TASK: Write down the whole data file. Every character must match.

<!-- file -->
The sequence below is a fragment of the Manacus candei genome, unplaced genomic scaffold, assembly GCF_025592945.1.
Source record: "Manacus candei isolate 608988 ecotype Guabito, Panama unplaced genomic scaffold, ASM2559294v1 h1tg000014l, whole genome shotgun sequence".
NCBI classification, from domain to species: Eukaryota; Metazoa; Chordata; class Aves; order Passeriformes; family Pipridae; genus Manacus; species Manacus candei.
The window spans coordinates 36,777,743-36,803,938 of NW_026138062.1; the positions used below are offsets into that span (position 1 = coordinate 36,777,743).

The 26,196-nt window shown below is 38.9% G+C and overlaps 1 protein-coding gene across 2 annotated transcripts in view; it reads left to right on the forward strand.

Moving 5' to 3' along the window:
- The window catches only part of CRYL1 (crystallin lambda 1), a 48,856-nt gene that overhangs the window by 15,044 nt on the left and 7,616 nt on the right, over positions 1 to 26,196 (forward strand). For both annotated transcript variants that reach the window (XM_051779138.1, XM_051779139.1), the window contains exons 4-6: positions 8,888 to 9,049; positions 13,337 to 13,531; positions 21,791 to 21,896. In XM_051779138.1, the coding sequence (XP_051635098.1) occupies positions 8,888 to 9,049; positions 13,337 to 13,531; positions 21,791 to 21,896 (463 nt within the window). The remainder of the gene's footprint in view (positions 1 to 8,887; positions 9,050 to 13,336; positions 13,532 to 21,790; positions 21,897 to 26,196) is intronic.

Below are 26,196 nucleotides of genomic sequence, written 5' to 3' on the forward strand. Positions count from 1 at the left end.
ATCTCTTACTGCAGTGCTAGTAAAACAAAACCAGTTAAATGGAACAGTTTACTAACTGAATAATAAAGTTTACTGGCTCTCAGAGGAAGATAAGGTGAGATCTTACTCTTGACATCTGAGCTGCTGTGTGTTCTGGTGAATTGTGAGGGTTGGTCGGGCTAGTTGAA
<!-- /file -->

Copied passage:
The sequence below is a fragment of the Manacus candei genome, unplaced genomic scaffold, assembly GCF_025592945.1.
Source record: "Manacus candei isolate 608988 ecotype Guabito, Panama unplaced genomic scaffold, ASM2559294v1 h1tg000014l, whole genome shotgun sequence".
NCBI classification, from domain to species: Eukaryota; Metazoa; Chordata; class Aves; order Passeriformes; family Pipridae; genus Manacus; species Manacus candei.
The window spans coordinates 36,777,743-36,803,938 of NW_026138062.1; the positions used below are offsets into that span (position 1 = coordinate 36,777,743).

The 26,196-nt window shown below is 38.9% G+C and overlaps 1 protein-coding gene across 2 annotated transcripts in view; it reads left to right on the forward strand.

Moving 5' to 3' along the window:
- The window catches only part of CRYL1 (crystallin lambda 1), a 48,856-nt gene that overhangs the window by 15,044 nt on the left and 7,616 nt on the right, over positions 1 to 26,196 (forward strand). For both annotated transcript variants that reach the window (XM_051779138.1, XM_051779139.1), the window contains exons 4-6: positions 8,888 to 9,049; positions 13,337 to 13,531; positions 21,791 to 21,896. In XM_051779138.1, the coding sequence (XP_051635098.1) occupies positions 8,888 to 9,049; positions 13,337 to 13,531; positions 21,791 to 21,896 (463 nt within the window). The remainder of the gene's footprint in view (positions 1 to 8,887; positions 9,050 to 13,336; positions 13,532 to 21,790; positions 21,897 to 26,196) is intronic.

Below are 26,196 nucleotides of genomic sequence, written 5' to 3' on the forward strand. Positions count from 1 at the left end.
ATCTCTTACTGCAGTGCTAGTAAAACAAAACCAGTTAAATGGAACAGTTTACTAACTGAATAATAAAGTTTACTGGCTCTCAGAGGAAGATAAGGTGAGATCTTACTCTTGACATCTGAGCTGCTGTGTGTTCTGGTGAATTGTGAGGGTTGGTCGGGCTAGTTGAA